The general manager marketing and fundraising at Cerebral Palsy Alliance (CPA) is one of the most progressive and impressive fundraising executives going around – and the nicest, Jeremy Bradshaw discovers.

Marcus BleaseSince joining Cerebral Palsy Alliance (CPA) six years ago Marcus Blease has racked up a solid list of achievements including: more than doubling annual fundraising income from $14 million to $29 million a year; overseeing a successful re-brand of the organisation (originally known as The Spastic Centre); introducing a new fundraising event called Steptember, which has gone global and is aiming to bring in $5 million this year; and taking regular giving income from $35,000 to $1 million a month through successfully re-introducing an earlier failed stab at face-to-face fundraising.

On top of this, he’s one of the most generous and committed people in the sector as evidenced by his willingness to share insights and expertise as a conference presenter, and lead sector initiatives such as Include A Charity. Perhaps Blease’s biggest fan is his boss and chief executive officer at CPA, Rob White, who is positively gushing in his praise.

The most talented fundraiser

“Marcus is the most talented fundraiser in Australia,” White says. “He’s brought discipline to fundraising and merged the art and science of it. The board and senior leadership now have a much better understanding of fundraising and he’s expanded the portfolio of fundraising programs. He’s also attracted a highly skilled team and is a great leader, mentor and coach.”

One of Blease’s fortunate career breaks was landing a role at Cancer Council NSW as the events marketing manager. The organisation’s head of fundraising at the time was Martin Paul. “Working under Martin was one of the luckiest things that’s happened to me,” says Blease. “He took a chance in hiring me, and he was a brilliant tutor and I learnt so much. Martin is an amazing strategic planner and thinker.

“When I joined CPA (or Spastic Centre as it was known then), one of my goals was to prove that you could take the Cancer Council science of fundraising, and successfully apply it to an organisation that was much less ‘sexy’ and much lower profile. Any cause can do it, as long as you have a good proposition, great staff, a well-crafted message, and good leadership.”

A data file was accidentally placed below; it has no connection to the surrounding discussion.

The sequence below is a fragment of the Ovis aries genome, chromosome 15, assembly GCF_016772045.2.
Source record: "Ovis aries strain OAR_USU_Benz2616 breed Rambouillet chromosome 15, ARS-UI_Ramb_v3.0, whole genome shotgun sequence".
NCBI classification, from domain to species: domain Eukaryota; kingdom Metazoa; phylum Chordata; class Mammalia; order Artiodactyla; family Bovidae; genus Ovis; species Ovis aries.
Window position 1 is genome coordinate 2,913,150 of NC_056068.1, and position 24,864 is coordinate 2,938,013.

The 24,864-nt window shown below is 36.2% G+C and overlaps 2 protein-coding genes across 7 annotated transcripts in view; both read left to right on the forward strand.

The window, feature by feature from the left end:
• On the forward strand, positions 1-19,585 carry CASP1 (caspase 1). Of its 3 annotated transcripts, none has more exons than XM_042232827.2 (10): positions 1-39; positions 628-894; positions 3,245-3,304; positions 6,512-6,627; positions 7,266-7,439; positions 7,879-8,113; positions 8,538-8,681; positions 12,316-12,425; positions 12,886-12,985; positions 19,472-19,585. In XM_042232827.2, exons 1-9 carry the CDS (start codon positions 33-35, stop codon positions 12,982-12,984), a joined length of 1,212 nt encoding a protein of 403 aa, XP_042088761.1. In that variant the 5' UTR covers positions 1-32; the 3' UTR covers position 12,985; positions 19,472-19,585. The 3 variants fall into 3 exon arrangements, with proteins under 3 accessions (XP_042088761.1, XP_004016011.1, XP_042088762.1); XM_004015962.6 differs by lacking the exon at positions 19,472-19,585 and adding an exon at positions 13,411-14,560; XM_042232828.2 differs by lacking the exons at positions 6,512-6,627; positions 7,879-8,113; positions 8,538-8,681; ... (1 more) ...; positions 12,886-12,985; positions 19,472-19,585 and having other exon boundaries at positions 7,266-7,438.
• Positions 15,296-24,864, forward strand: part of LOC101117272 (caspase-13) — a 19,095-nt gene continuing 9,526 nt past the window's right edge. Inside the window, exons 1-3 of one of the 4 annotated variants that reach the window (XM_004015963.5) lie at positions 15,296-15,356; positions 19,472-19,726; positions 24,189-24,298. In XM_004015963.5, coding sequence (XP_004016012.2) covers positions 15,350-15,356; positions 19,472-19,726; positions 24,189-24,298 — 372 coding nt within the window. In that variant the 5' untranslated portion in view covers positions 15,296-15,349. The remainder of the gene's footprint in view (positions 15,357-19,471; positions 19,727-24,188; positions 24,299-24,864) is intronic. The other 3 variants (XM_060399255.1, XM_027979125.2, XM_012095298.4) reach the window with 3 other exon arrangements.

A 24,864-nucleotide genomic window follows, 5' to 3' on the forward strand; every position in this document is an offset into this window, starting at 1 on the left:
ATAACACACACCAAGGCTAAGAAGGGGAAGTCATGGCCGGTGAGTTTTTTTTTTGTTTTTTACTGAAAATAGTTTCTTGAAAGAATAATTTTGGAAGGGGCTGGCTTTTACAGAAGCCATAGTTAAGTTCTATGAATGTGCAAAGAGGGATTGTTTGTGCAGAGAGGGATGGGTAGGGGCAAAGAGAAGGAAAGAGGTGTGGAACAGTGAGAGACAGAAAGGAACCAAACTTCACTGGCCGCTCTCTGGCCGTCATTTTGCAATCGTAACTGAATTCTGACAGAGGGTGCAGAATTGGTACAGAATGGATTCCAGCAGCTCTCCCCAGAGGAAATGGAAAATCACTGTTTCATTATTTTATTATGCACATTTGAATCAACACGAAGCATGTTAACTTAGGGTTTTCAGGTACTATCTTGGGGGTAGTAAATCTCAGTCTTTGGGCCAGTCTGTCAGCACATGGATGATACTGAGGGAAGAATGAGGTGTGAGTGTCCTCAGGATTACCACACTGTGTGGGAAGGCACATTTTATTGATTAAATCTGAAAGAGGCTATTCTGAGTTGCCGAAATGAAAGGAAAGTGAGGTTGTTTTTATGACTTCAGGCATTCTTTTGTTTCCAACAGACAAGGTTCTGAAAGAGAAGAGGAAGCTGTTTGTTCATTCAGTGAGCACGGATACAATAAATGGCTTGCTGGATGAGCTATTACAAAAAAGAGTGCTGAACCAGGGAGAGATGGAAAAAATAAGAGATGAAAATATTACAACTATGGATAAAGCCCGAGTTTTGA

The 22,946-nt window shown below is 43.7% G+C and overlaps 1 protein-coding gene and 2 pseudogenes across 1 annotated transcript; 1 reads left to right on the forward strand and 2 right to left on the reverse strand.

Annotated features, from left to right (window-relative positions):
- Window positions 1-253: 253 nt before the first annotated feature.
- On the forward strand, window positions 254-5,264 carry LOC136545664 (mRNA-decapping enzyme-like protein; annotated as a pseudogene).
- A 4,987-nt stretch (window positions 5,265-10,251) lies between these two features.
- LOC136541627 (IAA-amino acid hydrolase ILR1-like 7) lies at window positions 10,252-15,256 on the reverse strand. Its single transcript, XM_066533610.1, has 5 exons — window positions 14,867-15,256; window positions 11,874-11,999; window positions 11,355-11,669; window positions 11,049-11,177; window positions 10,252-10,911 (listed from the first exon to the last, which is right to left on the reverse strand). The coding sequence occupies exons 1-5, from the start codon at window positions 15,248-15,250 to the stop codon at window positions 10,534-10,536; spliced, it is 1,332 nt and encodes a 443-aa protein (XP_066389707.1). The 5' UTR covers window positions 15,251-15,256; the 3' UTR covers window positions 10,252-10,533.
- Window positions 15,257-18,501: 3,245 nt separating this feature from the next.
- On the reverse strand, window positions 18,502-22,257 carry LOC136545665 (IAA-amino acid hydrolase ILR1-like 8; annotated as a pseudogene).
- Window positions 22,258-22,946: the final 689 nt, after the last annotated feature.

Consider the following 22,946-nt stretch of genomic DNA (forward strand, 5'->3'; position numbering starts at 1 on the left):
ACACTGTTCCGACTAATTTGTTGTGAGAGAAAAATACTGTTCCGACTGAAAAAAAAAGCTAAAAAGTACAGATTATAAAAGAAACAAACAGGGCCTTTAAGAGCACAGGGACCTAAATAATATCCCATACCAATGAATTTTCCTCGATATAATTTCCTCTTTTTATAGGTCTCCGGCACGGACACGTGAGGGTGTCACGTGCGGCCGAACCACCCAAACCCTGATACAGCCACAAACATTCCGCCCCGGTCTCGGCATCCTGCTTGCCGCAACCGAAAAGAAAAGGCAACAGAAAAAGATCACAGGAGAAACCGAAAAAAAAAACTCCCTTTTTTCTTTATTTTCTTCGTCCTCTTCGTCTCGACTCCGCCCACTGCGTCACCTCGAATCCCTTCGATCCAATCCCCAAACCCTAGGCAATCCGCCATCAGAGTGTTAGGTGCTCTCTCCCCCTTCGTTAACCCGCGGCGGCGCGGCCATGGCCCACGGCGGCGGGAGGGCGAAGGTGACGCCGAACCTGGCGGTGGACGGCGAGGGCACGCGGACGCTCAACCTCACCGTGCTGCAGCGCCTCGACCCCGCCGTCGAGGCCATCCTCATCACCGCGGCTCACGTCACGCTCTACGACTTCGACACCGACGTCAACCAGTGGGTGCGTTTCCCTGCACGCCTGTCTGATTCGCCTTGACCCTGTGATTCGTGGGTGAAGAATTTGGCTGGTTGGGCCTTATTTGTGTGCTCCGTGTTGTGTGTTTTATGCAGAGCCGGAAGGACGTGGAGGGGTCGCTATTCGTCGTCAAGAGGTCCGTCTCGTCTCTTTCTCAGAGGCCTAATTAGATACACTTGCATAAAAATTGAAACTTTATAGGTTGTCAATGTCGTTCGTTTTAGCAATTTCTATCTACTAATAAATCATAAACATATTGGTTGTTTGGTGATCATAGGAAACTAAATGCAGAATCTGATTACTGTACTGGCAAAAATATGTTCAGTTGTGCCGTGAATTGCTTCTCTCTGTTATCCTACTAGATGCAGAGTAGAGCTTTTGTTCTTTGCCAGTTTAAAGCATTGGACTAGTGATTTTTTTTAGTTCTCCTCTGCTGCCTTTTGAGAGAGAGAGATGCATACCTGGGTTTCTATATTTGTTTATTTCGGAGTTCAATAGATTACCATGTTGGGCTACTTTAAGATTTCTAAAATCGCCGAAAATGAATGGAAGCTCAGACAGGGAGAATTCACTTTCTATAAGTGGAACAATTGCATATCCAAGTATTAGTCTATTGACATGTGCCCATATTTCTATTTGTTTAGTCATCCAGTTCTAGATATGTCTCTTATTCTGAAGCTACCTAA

It would seem that Blease has delivered on his goal. While he is delighted with what he and his team have been able to do at CPA, he is equally proud of his involvement with the Include A Charity initiative that was conceived to drive awareness of bequests and increase the rate of people leaving a bequest to charity.

When Blease took on the role of chair of Include A Charity in 2010 it was a flagging campaign and desperately needed new life breathed into it. According to Martin Paul, “Marcus single-handedly revitalised Include A Charity with a work ethic that went way beyond the call of duty. He is a true leader in the sector.”

Blease’s tenure as chair of Include A Charity finished in late 2012, and during that time the number of charity members increased significantly to 152, and the rate of people leaving a bequest in their will had increased from 7.5% to 12.5%. Blease readily acknowledges that other factors would have contributed to this increase, such as charities generally being more active in marketing bequests, but nevertheless the campaign is widely regarded as having played a key role in boosting bequests to charities.

Long journey to fundraising

Blease’s journey to fundraising has been a long one, both in terms of time and geography. He grew up in the UK, left school at 16, and became an advertising sales person at local newspapers. He graduated to the Financial Times in London where he worked as a recruitment sales executive before being promoted to head of agency sales responsible for annual ad revenue of £146 million.

In 2002 the UK fell into recession, and it was at this time that Blease had been considering a change. He questioned the relentless and soulless corporate grind for ever more profit. He decided to take a year off and arrived in Australia at age 30 ready to relax, refresh and re-boot.

However his holiday was short-lived. One of the items on Blease’s wish list was to volunteer for charity, and within three weeks of landing in Australia he was volunteering for the Bobby Goldsmith Foundation. Within another three weeks he’d been offered and accepted the role as fundraising manager. “I found that I loved working in the nonprofit sector, and that hasn’t changed,” says Blease.

The wisdom of Marcus

On winning over the board: “Build your personal credibility by getting some quick runs on the board. Once you have some successes under your belt, you earn their trust and you can ask for more investment.”

On churn in the sector: “I wish people would stop moving around in the sector. It takes five years and commitment to build a fundraising program, but so many fundraising managers leave after just two years in the job.”

On success at CPA: “Without a clearly articulated long-term plan we wouldn’t have got to where we are. It takes a shared vision, measureable goals, and everybody pulling in the same direction.”

 

Jeremy Bradshaw is publisher of Fundraising & Philanthropy Magazine.

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